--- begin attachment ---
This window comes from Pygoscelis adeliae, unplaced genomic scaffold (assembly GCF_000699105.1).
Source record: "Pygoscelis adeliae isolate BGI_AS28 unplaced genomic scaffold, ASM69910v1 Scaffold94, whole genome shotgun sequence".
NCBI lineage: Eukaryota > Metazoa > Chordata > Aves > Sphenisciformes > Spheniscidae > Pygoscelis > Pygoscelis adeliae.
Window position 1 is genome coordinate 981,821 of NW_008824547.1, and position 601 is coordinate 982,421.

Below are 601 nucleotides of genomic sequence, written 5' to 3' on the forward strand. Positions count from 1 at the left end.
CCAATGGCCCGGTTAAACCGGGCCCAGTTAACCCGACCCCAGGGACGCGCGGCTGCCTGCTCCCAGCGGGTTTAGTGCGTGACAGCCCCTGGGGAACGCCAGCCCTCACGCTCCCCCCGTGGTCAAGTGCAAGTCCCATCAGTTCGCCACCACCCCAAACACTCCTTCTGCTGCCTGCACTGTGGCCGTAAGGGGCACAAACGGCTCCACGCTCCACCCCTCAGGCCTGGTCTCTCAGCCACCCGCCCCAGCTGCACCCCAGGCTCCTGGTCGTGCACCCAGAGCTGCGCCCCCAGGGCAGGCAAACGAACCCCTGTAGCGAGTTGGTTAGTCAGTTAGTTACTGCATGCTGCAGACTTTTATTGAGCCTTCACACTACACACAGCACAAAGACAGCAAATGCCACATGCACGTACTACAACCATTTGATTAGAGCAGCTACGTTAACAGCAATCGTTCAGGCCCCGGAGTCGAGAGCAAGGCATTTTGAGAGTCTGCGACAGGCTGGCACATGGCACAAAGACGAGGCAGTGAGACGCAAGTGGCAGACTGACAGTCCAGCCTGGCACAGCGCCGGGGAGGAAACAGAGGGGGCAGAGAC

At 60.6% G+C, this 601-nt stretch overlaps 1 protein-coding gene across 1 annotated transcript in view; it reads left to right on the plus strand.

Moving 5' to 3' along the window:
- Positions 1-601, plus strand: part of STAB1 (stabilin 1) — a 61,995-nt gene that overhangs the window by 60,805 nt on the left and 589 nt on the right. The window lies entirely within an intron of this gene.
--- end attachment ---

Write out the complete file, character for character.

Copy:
This window comes from Pygoscelis adeliae, unplaced genomic scaffold (assembly GCF_000699105.1).
Source record: "Pygoscelis adeliae isolate BGI_AS28 unplaced genomic scaffold, ASM69910v1 Scaffold94, whole genome shotgun sequence".
NCBI lineage: Eukaryota > Metazoa > Chordata > Aves > Sphenisciformes > Spheniscidae > Pygoscelis > Pygoscelis adeliae.
Window position 1 is genome coordinate 981,821 of NW_008824547.1, and position 601 is coordinate 982,421.

Below are 601 nucleotides of genomic sequence, written 5' to 3' on the forward strand. Positions count from 1 at the left end.
CCAATGGCCCGGTTAAACCGGGCCCAGTTAACCCGACCCCAGGGACGCGCGGCTGCCTGCTCCCAGCGGGTTTAGTGCGTGACAGCCCCTGGGGAACGCCAGCCCTCACGCTCCCCCCGTGGTCAAGTGCAAGTCCCATCAGTTCGCCACCACCCCAAACACTCCTTCTGCTGCCTGCACTGTGGCCGTAAGGGGCACAAACGGCTCCACGCTCCACCCCTCAGGCCTGGTCTCTCAGCCACCCGCCCCAGCTGCACCCCAGGCTCCTGGTCGTGCACCCAGAGCTGCGCCCCCAGGGCAGGCAAACGAACCCCTGTAGCGAGTTGGTTAGTCAGTTAGTTACTGCATGCTGCAGACTTTTATTGAGCCTTCACACTACACACAGCACAAAGACAGCAAATGCCACATGCACGTACTACAACCATTTGATTAGAGCAGCTACGTTAACAGCAATCGTTCAGGCCCCGGAGTCGAGAGCAAGGCATTTTGAGAGTCTGCGACAGGCTGGCACATGGCACAAAGACGAGGCAGTGAGACGCAAGTGGCAGACTGACAGTCCAGCCTGGCACAGCGCCGGGGAGGAAACAGAGGGGGCAGAGAC

At 60.6% G+C, this 601-nt stretch overlaps 1 protein-coding gene across 1 annotated transcript in view; it reads left to right on the plus strand.

Moving 5' to 3' along the window:
- Positions 1-601, plus strand: part of STAB1 (stabilin 1) — a 61,995-nt gene that overhangs the window by 60,805 nt on the left and 589 nt on the right. The window lies entirely within an intron of this gene.